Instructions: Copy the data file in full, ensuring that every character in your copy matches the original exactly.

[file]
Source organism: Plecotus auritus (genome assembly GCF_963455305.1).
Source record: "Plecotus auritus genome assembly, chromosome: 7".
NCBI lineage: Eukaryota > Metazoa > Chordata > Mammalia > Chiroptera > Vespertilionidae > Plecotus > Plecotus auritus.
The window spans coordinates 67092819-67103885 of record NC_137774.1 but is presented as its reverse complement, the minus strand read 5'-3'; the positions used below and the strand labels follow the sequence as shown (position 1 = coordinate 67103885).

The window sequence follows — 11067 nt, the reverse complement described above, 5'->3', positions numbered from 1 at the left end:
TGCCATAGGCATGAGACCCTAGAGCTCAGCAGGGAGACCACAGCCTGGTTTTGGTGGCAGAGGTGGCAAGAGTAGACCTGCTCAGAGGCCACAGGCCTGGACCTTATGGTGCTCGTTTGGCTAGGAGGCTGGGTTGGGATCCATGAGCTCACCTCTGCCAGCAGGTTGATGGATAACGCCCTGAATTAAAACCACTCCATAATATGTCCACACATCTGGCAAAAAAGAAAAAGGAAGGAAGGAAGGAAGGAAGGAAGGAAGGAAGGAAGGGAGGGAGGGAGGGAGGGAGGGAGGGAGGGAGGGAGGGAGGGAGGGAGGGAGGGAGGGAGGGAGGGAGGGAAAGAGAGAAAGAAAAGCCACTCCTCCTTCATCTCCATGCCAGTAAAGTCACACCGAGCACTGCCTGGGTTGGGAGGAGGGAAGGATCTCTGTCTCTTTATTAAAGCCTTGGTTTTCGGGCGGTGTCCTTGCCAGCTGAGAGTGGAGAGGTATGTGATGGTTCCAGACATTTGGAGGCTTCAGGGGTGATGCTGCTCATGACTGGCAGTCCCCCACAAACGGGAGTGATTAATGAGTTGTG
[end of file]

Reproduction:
Source organism: Plecotus auritus (genome assembly GCF_963455305.1).
Source record: "Plecotus auritus genome assembly, chromosome: 7".
NCBI lineage: Eukaryota > Metazoa > Chordata > Mammalia > Chiroptera > Vespertilionidae > Plecotus > Plecotus auritus.
The window spans coordinates 67092819-67103885 of record NC_137774.1 but is presented as its reverse complement, the minus strand read 5'-3'; the positions used below and the strand labels follow the sequence as shown (position 1 = coordinate 67103885).

The window sequence follows — 11067 nt, the reverse complement described above, 5'->3', positions numbered from 1 at the left end:
TGCCATAGGCATGAGACCCTAGAGCTCAGCAGGGAGACCACAGCCTGGTTTTGGTGGCAGAGGTGGCAAGAGTAGACCTGCTCAGAGGCCACAGGCCTGGACCTTATGGTGCTCGTTTGGCTAGGAGGCTGGGTTGGGATCCATGAGCTCACCTCTGCCAGCAGGTTGATGGATAACGCCCTGAATTAAAACCACTCCATAATATGTCCACACATCTGGCAAAAAAGAAAAAGGAAGGAAGGAAGGAAGGAAGGAAGGAAGGAAGGAAGGGAGGGAGGGAGGGAGGGAGGGAGGGAGGGAGGGAGGGAGGGAGGGAGGGAGGGAGGGAGGGAGGGAGGGAAAGAGAGAAAGAAAAGCCACTCCTCCTTCATCTCCATGCCAGTAAAGTCACACCGAGCACTGCCTGGGTTGGGAGGAGGGAAGGATCTCTGTCTCTTTATTAAAGCCTTGGTTTTCGGGCGGTGTCCTTGCCAGCTGAGAGTGGAGAGGTATGTGATGGTTCCAGACATTTGGAGGCTTCAGGGGTGATGCTGCTCATGACTGGCAGTCCCCCACAAACGGGAGTGATTAATGAGTTGTG